if($user->posts) {
          // Do something if user has posts 
        }
        return response($response, 200);
      }
    }

    To learn more about the different kinds of casts as well as how to create your custom casts. Check out cast and custom cast.

    Using Eloquent Events

    This is a third and less-known way of mutating model attributes. Using accessors is awesome, but they come with a severe limitation. Any attribute that needs to be mutated must first be “accessed” on the PHP side. This creates a problem when getting multiple records, for instance. 

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    Using our first example, if we wanted to get all users available in our database, send them to the frontend, and have our fields mutated. 

    We would have to do a map to access the properties first before sending them to the frontend, and this is an additional overhead on the server. Here’s how we would have to do it if we used a cast or an accessor:

    Code Example

    <?php
    
    namespace App\Http\Controllers\Employer\Dashboard;
    
    use App\Http\Controllers\Controller;
    
    use App\Models\User;
    
    class HomeController extends Controller
    {
      public function getUserPosts($id) {
        $users = User::all();
        $users->map(function ($user) {
          $user->first_name; // The accessor has to be "accessed" for the function to work.
          $user->phone_number; // This would create this property and do the concatenation.
        });
        return response(['data' => $users], 200);
      }
    }

    Before discussing how eloquent events help us solve this problem, let’s talk about what they are in the first place. 

    Every eloquent instance has a life cycle. 

    Eloquent emits different events as different actions are carried out on every model. It emits events when other actions happen with a model. These are the available events that eloquent emits:

    • Retrieved
    • Creating 
    • Created 
    • Updating 
    • Updated 
    • Saving 
    • Saved 
    • Deleting 
    • Deleted 
    • Restoring 
    • Restored 
    • Replicating

    These are the different actions that can happen to an eloquent model, and for each of these events, we can write event listeners that help us look into these events and carry out an action whenever any of these happen.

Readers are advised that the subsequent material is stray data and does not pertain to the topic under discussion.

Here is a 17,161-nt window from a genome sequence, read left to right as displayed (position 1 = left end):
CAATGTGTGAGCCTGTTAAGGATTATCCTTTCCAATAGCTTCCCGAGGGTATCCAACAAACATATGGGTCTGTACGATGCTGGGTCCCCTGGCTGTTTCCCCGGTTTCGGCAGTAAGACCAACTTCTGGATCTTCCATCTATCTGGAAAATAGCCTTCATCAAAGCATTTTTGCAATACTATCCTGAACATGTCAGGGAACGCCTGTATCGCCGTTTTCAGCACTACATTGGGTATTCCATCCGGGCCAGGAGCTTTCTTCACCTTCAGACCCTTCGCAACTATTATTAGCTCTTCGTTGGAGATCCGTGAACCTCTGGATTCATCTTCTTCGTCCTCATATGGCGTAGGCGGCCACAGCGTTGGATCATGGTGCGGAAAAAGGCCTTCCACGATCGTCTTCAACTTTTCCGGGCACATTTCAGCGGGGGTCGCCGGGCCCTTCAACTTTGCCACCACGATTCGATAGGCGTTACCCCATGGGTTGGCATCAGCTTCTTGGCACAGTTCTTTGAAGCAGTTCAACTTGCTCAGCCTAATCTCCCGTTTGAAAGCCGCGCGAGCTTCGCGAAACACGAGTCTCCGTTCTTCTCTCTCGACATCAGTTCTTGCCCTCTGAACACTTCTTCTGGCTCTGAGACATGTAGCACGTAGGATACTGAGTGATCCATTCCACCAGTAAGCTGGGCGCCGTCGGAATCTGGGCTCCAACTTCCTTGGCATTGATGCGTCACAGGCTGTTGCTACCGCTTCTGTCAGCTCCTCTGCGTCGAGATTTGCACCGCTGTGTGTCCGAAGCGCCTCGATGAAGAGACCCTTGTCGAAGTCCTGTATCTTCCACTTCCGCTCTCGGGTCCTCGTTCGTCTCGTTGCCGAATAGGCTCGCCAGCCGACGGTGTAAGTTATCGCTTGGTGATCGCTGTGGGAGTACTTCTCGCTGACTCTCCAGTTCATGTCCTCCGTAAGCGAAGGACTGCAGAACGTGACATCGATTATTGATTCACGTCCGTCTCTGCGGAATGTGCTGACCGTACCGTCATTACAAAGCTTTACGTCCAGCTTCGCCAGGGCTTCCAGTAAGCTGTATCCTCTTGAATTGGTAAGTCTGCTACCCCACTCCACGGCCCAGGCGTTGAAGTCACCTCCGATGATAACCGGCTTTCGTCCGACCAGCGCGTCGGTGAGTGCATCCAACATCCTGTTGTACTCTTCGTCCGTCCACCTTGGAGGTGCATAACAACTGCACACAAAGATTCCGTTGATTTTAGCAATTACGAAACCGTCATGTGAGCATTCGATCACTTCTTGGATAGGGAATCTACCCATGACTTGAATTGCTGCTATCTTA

See where we’re going now?

    Of all the events, the one of interest to us is the Retrieved event. Eloquent fires this event whenever a model is being retrieved, and we can hook into this event and mutate our record once it’s been retrieved.

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    This means we won’t need to write any accessors, and we can manipulate the record directly in the event listener. 

    There are two ways to handle these events. The first is to write event listeners for this event. The second is to use a closure, and we’ll explore that in this example. 

    To achieve the same effect in the first method, we do this:

    <?php
    
    namespace App\Models;
    
    use Illuminate\Database\Eloquent\Model;
    
    class User extends Model
    {
        /**
         * The booted method of the model
         *
         * Define all attributes here like normal code
         *
         * @param  string  $value
         * @return string
         */
        protected static function booted() {
          static::retrieved(function($user) {
            $user->first_name = ucfirst($user->first_name);
            $user->phone_number = $user->country_code . $user->phone;
            return $user;
          });
        }
    }

    By using this method, we no longer have to “access” methods before they are computed. We use them as usual, and this function would always be called whenever a model is retrieved.

    <?php
    
    namespace App\Http\Controllers\Employer\Dashboard;
    
    use App\Http\Controllers\Controller;
    
    use App\Models\User;
    
    class HomeController extends Controller
    {
      public function getUser($id) {
        $user = User::find($id);
        // Mutations would happen automatically
        return response(['data' => $user], 200);
      }
      
      public function getUsers() {
        $users = User::all();
        return response(['data' => $users], 200);
      }
    }

    Conclusion

    In this article, we learned several ways to mutate eloquent model attributes and the properties of an Eloquent model.

    When building medium to large-scale applications, there will always be scenarios where we need such on-the-fly calculations. 

    As with everything else in programming, there’s seldom one way to do things. Before choosing any of these, consider your use-case, the trade-off, and keep building awesome things.

    If you found this article helpful, please share it with those you feel would need it and let me know.

    Catch you in the next one!